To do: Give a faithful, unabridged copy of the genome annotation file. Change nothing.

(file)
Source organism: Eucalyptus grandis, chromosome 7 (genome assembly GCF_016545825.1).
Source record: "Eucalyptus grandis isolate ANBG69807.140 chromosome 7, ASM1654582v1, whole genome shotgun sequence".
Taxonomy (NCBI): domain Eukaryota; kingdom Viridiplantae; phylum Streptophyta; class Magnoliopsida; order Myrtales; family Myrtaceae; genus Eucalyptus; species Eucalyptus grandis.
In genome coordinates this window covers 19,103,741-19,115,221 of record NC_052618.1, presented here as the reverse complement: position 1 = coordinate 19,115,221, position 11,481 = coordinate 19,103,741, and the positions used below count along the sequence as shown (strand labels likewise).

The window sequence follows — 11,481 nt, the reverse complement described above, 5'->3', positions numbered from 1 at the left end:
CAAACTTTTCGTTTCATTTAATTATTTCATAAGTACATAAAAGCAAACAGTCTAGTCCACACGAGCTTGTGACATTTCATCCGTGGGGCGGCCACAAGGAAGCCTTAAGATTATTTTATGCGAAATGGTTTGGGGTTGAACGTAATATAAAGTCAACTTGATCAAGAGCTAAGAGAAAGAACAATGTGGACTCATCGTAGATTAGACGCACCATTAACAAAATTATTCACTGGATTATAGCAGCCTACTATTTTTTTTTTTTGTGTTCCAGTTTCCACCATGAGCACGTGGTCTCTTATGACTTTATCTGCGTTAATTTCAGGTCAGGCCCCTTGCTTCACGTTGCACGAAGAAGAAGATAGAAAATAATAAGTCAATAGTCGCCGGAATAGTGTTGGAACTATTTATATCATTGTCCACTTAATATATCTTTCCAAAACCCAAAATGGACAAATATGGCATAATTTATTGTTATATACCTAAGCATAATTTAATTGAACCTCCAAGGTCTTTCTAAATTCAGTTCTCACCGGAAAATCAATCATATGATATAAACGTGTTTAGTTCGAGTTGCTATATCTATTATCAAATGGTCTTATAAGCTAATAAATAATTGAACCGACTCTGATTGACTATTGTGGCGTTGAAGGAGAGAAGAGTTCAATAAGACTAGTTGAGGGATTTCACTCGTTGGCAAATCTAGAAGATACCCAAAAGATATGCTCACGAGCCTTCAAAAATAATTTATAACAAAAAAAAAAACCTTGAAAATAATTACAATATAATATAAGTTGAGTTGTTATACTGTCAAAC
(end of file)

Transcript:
Source organism: Eucalyptus grandis, chromosome 7 (genome assembly GCF_016545825.1).
Source record: "Eucalyptus grandis isolate ANBG69807.140 chromosome 7, ASM1654582v1, whole genome shotgun sequence".
Taxonomy (NCBI): domain Eukaryota; kingdom Viridiplantae; phylum Streptophyta; class Magnoliopsida; order Myrtales; family Myrtaceae; genus Eucalyptus; species Eucalyptus grandis.
In genome coordinates this window covers 19,103,741-19,115,221 of record NC_052618.1, presented here as the reverse complement: position 1 = coordinate 19,115,221, position 11,481 = coordinate 19,103,741, and the positions used below count along the sequence as shown (strand labels likewise).

The window sequence follows — 11,481 nt, the reverse complement described above, 5'->3', positions numbered from 1 at the left end:
CAAACTTTTCGTTTCATTTAATTATTTCATAAGTACATAAAAGCAAACAGTCTAGTCCACACGAGCTTGTGACATTTCATCCGTGGGGCGGCCACAAGGAAGCCTTAAGATTATTTTATGCGAAATGGTTTGGGGTTGAACGTAATATAAAGTCAACTTGATCAAGAGCTAAGAGAAAGAACAATGTGGACTCATCGTAGATTAGACGCACCATTAACAAAATTATTCACTGGATTATAGCAGCCTACTATTTTTTTTTTTTGTGTTCCAGTTTCCACCATGAGCACGTGGTCTCTTATGACTTTATCTGCGTTAATTTCAGGTCAGGCCCCTTGCTTCACGTTGCACGAAGAAGAAGATAGAAAATAATAAGTCAATAGTCGCCGGAATAGTGTTGGAACTATTTATATCATTGTCCACTTAATATATCTTTCCAAAACCCAAAATGGACAAATATGGCATAATTTATTGTTATATACCTAAGCATAATTTAATTGAACCTCCAAGGTCTTTCTAAATTCAGTTCTCACCGGAAAATCAATCATATGATATAAACGTGTTTAGTTCGAGTTGCTATATCTATTATCAAATGGTCTTATAAGCTAATAAATAATTGAACCGACTCTGATTGACTATTGTGGCGTTGAAGGAGAGAAGAGTTCAATAAGACTAGTTGAGGGATTTCACTCGTTGGCAAATCTAGAAGATACCCAAAAGATATGCTCACGAGCCTTCAAAAATAATTTATAACAAAAAAAAAAACCTTGAAAATAATTACAATATAATATAAGTTGAGTTGTTATACTGTCAAAC